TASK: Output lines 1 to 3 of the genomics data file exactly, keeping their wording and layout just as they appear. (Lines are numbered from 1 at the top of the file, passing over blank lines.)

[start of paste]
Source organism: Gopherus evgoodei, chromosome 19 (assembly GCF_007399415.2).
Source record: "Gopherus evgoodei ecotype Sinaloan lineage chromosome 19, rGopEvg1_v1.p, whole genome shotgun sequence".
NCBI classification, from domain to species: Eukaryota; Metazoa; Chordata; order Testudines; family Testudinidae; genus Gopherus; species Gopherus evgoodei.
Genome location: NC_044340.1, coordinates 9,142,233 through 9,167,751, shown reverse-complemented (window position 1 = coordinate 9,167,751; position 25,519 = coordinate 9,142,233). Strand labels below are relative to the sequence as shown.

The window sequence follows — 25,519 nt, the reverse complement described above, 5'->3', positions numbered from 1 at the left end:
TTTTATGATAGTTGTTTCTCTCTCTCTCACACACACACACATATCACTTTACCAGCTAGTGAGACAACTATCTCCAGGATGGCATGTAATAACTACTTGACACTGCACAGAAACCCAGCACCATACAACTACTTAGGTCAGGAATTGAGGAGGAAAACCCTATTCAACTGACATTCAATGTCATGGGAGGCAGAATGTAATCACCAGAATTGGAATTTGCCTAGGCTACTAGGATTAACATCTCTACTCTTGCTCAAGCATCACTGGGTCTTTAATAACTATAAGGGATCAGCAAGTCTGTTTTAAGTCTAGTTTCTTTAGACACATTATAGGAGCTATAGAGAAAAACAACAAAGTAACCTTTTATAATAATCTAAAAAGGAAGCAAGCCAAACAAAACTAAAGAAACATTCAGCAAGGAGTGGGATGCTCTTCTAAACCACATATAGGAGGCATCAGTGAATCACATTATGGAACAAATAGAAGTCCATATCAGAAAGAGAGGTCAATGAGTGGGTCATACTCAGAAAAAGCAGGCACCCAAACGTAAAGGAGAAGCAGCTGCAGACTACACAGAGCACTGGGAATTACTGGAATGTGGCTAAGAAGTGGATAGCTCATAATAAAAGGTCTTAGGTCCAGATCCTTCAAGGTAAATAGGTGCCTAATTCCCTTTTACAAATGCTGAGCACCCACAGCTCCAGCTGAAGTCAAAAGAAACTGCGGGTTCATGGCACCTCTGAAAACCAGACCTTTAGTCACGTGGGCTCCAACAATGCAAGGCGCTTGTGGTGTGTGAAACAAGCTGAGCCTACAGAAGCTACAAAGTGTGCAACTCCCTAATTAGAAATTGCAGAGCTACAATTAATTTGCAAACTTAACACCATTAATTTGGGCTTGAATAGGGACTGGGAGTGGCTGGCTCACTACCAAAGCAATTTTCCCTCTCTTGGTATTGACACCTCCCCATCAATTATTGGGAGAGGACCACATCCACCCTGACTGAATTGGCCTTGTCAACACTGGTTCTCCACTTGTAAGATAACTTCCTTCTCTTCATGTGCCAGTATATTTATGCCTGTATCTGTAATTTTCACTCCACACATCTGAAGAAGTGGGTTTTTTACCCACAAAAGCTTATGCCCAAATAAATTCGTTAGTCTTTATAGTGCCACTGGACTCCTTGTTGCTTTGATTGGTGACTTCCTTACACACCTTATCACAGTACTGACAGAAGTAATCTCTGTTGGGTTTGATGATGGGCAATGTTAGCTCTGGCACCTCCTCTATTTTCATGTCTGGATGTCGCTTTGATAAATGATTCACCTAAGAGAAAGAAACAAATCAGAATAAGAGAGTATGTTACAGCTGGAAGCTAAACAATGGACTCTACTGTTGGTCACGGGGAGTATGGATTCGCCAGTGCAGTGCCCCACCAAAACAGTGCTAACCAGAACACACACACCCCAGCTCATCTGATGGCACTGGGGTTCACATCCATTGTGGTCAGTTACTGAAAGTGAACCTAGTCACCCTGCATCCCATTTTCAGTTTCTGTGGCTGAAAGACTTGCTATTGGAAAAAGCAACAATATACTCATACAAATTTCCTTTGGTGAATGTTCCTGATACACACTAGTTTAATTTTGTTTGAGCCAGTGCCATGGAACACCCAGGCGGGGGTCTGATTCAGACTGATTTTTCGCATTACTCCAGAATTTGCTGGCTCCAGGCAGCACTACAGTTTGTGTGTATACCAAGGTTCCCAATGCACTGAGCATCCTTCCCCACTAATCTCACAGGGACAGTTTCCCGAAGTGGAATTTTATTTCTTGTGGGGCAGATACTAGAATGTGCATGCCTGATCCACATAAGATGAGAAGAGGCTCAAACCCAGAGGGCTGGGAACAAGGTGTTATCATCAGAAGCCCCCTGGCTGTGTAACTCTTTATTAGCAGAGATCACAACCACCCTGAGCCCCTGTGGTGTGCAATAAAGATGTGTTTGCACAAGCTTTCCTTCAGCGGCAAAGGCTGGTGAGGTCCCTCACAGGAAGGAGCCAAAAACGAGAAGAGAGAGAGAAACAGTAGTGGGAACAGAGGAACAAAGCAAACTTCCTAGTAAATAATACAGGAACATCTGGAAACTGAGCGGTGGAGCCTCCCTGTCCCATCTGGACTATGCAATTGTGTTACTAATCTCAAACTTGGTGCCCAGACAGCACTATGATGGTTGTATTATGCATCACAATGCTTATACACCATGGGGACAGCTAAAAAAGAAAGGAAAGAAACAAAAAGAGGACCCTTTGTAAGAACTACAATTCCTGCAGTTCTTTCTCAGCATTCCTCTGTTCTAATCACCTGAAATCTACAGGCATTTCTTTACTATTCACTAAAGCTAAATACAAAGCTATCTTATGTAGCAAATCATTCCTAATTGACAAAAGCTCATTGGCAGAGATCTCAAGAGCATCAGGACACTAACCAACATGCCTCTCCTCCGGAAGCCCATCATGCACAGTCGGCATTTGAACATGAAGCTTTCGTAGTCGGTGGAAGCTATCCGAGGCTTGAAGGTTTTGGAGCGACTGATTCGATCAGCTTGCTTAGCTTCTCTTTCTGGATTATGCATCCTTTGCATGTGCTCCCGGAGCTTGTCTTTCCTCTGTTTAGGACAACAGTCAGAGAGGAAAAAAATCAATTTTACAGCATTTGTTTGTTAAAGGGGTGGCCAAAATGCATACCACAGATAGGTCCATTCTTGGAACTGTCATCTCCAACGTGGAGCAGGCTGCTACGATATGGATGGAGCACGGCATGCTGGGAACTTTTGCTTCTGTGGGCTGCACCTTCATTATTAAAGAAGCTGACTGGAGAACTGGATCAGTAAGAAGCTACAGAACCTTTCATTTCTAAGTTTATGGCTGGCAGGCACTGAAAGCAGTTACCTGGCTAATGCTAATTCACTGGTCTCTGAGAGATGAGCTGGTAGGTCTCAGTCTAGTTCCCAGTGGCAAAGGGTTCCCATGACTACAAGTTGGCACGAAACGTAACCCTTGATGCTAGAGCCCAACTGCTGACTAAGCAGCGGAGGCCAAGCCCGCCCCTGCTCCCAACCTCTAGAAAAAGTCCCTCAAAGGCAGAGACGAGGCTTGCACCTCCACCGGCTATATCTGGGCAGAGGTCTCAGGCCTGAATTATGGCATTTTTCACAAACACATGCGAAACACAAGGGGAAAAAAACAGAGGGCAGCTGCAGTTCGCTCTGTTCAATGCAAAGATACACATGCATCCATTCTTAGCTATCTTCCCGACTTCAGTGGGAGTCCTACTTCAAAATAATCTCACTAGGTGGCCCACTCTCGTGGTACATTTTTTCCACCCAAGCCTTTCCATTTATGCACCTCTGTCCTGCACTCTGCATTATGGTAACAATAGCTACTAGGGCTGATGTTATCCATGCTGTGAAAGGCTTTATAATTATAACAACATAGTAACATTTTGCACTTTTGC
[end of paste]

Source organism: Gopherus evgoodei, chromosome 19 (assembly GCF_007399415.2).
Source record: "Gopherus evgoodei ecotype Sinaloan lineage chromosome 19, rGopEvg1_v1.p, whole genome shotgun sequence".
NCBI classification, from domain to species: Eukaryota; Metazoa; Chordata; order Testudines; family Testudinidae; genus Gopherus; species Gopherus evgoodei.